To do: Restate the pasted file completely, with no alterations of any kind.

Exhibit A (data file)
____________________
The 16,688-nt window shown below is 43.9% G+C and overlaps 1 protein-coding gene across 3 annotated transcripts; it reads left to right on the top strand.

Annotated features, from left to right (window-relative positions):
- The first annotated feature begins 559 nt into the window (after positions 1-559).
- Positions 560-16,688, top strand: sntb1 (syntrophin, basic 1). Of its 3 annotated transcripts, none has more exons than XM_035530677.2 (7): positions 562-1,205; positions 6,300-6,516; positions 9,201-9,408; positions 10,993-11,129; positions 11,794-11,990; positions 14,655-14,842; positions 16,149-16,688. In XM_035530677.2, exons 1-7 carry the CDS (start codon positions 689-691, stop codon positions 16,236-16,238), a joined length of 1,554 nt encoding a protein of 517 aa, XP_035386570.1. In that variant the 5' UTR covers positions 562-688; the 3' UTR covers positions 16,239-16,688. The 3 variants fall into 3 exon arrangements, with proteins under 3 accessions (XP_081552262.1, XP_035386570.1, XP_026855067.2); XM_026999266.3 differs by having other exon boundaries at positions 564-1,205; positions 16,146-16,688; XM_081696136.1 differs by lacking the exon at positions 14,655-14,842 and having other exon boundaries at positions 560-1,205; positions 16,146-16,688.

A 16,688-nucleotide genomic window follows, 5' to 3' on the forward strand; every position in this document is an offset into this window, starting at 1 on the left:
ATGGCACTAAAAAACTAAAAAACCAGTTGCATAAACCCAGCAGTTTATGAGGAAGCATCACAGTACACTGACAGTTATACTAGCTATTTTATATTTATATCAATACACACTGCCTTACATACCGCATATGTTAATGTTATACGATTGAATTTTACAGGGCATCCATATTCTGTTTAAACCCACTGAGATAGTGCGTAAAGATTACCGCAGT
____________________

The 16,688-nt window shown below is 43.9% G+C and overlaps 1 protein-coding gene across 3 annotated transcripts; it reads left to right on the top strand.

Annotated features, from left to right (window-relative positions):
- The first annotated feature begins 559 nt into the window (after positions 1-559).
- Positions 560-16,688, top strand: sntb1 (syntrophin, basic 1). Of its 3 annotated transcripts, none has more exons than XM_035530677.2 (7): positions 562-1,205; positions 6,300-6,516; positions 9,201-9,408; positions 10,993-11,129; positions 11,794-11,990; positions 14,655-14,842; positions 16,149-16,688. In XM_035530677.2, exons 1-7 carry the CDS (start codon positions 689-691, stop codon positions 16,236-16,238), a joined length of 1,554 nt encoding a protein of 517 aa, XP_035386570.1. In that variant the 5' UTR covers positions 562-688; the 3' UTR covers positions 16,239-16,688. The 3 variants fall into 3 exon arrangements, with proteins under 3 accessions (XP_081552262.1, XP_035386570.1, XP_026855067.2); XM_026999266.3 differs by having other exon boundaries at positions 564-1,205; positions 16,146-16,688; XM_081696136.1 differs by lacking the exon at positions 14,655-14,842 and having other exon boundaries at positions 560-1,205; positions 16,146-16,688.

A 16,688-nucleotide genomic window follows, 5' to 3' on the forward strand; every position in this document is an offset into this window, starting at 1 on the left:
ATGGCACTAAAAAACTAAAAAACCAGTTGCATAAACCCAGCAGTTTATGAGGAAGCATCACAGTACACTGACAGTTATACTAGCTATTTTATATTTATATCAATACACACTGCCTTACATACCGCATATGTTAATGTTATACGATTGAATTTTACAGGGCATCCATATTCTGTTTAAACCCACTGAGATAGTGCGTAAAGATTACCGCAGT